Some are bound to ask the question, “What is bebop?” Musically minded individuals might follow that by discussing its structure and asking about the Types Of Bebop Scales.
Its name doesn’t do it justice, in my opinion. Doesn’t have a serious edge to it. It was probably derived from those jazz “scat” singers who improvised sounds rather than words, like Ella Fitzgerald.
A Musical Rebellion?
It might have been. Music and even jazz have some fixed harmonic and melodic restraints in the way it was played. Some didn’t like that and wanted to break free of what was inhibiting them. Bebop was all about freedom of expression and getting away from those restraints.
A new musical style…
It wasn’t that hard to recognize it. It usually hits you like a truck. The music is fast. There are lots of fast-changing chords, and the progressions are complex. The best bebop musicians are considered some of the finest we have ever seen.
This “Bird” can sing…
One of the most influential bebop artists was Charlie “Bird” Parker. A mercurial alto sax player, he pioneered and developed it and then pushed this style to its limits. Listen to the speed he plays at in this Anthropology- Charlie Parker, and you will see what I mean.
Not Just Charlie
There are others as well. Dizzy Gillespie, who co-wrote ‘Anthropology,’ and pianist Bud Powell. Dexter Gordon and one of my personal favorites, tenor sax player Sonny Rollins.
We are going to look at pieces that were improvised using these bebop scales. There was a structure that was followed very strictly using the harmonics and the scales. Interesting in itself because the original bebop Jazz players were trying to break away from structures and formality.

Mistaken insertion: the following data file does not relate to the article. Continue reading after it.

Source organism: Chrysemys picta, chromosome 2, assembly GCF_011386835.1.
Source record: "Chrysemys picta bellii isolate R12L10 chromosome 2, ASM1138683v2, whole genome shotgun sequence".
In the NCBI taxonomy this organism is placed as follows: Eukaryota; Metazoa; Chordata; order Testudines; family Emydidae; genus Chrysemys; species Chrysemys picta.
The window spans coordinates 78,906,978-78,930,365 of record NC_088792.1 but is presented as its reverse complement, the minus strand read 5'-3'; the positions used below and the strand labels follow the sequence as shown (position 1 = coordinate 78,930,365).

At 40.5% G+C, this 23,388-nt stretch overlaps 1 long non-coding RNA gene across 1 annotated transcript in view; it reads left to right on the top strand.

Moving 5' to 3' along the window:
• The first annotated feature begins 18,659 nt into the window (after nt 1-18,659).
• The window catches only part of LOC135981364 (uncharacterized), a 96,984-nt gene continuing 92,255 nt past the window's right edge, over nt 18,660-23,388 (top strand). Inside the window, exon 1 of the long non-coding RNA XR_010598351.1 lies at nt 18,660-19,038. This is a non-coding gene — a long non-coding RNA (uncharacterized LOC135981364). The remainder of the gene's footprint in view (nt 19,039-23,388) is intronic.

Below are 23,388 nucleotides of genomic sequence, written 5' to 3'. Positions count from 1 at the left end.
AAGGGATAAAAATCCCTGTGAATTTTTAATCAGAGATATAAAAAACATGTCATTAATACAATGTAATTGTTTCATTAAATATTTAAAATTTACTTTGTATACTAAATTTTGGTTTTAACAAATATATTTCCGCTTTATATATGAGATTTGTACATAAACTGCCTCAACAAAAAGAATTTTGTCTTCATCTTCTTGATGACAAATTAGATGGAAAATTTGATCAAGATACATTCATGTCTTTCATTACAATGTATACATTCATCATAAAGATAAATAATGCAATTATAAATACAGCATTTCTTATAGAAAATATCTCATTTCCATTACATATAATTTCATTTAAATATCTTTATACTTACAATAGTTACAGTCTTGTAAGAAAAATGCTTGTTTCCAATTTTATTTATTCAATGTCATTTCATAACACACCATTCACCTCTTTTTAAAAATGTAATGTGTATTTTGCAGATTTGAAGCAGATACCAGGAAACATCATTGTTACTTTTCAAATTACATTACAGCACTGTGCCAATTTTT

This was all so different from the Jazz style of people like Miles Davis and John Coltrane. Their style was slower and much looser in its format. Check out this Miles & Coltrane compilation for a better comparison.
On to the Bebop Scales
First, let’s remind ourselves what a scale contains. A scale is a series of notes laid out in ascending or descending order. They are laid out in increments of a single step. Simply put, if you have an ascending scale, each note is a step higher than the last. For a descending scale, the reverse applies. One step lower than the previous note.
Most scales, major and minor, are what we call heptatonic. This means they have seven notes with the last note, the 8th, the same as the first. An octave higher or lower, obviously.
There Is No Bebop Scale
What we mean by that is that the bebop scale comes from an existing major or a minor scale. There are, therefore, plenty of variations which is why I say there isn’t a single Bebop scale.
To create a Bebop scale, you place an extra note in a scale that already exists. It is essentially what you can call a “passing” note. It inserts the note in between a whole step creating two half steps. The bebop scale, therefore, has eight different notes, not seven.
There are five different types of the Bebop scale. Each one with an extra passing note added.
- Major Bebop scale – in the key of C includes the passing note between the G and the A, a G#.
- The Dorian scale – which in the key of C includes an E separating the third and fourth degrees.
- Third Melodic Minor scale – has the third note flattened by a semitone to make the minor scale. To make it a Bebop scale, the G# is again added between the G and the A.
- The Harmonic Minor scale – has the 3rd and the 6th flattened by a semitone. To make it a C harmonic bebop scale, just add the B-flat passing note between the 6th and 7th degrees. This leads perfectly into the B natural.
- The Dominant Bebop scale – possibly the most common and certainly the most well-known. This is created in the key of C by adding a B between the 7th and 8th degrees. This takes you in its progression from B-flat to B natural and then to C.
If you are just beginning with this style of Jazz, it might help to look into Easy easy bebop: Bebop licks and phrases put into words (Jazz phrases for instruments and singers).
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Types Of Bebop Scales – Final Thoughts
The Bebop scale is complex. And because it has eight notes in the scale, it sets itself apart as being one of the few “octatonic” scales. Depending on the chords you are playing, there are multiple options. And it’s certainly one of the hardest styles to come to terms with.
Until next time, let the music play.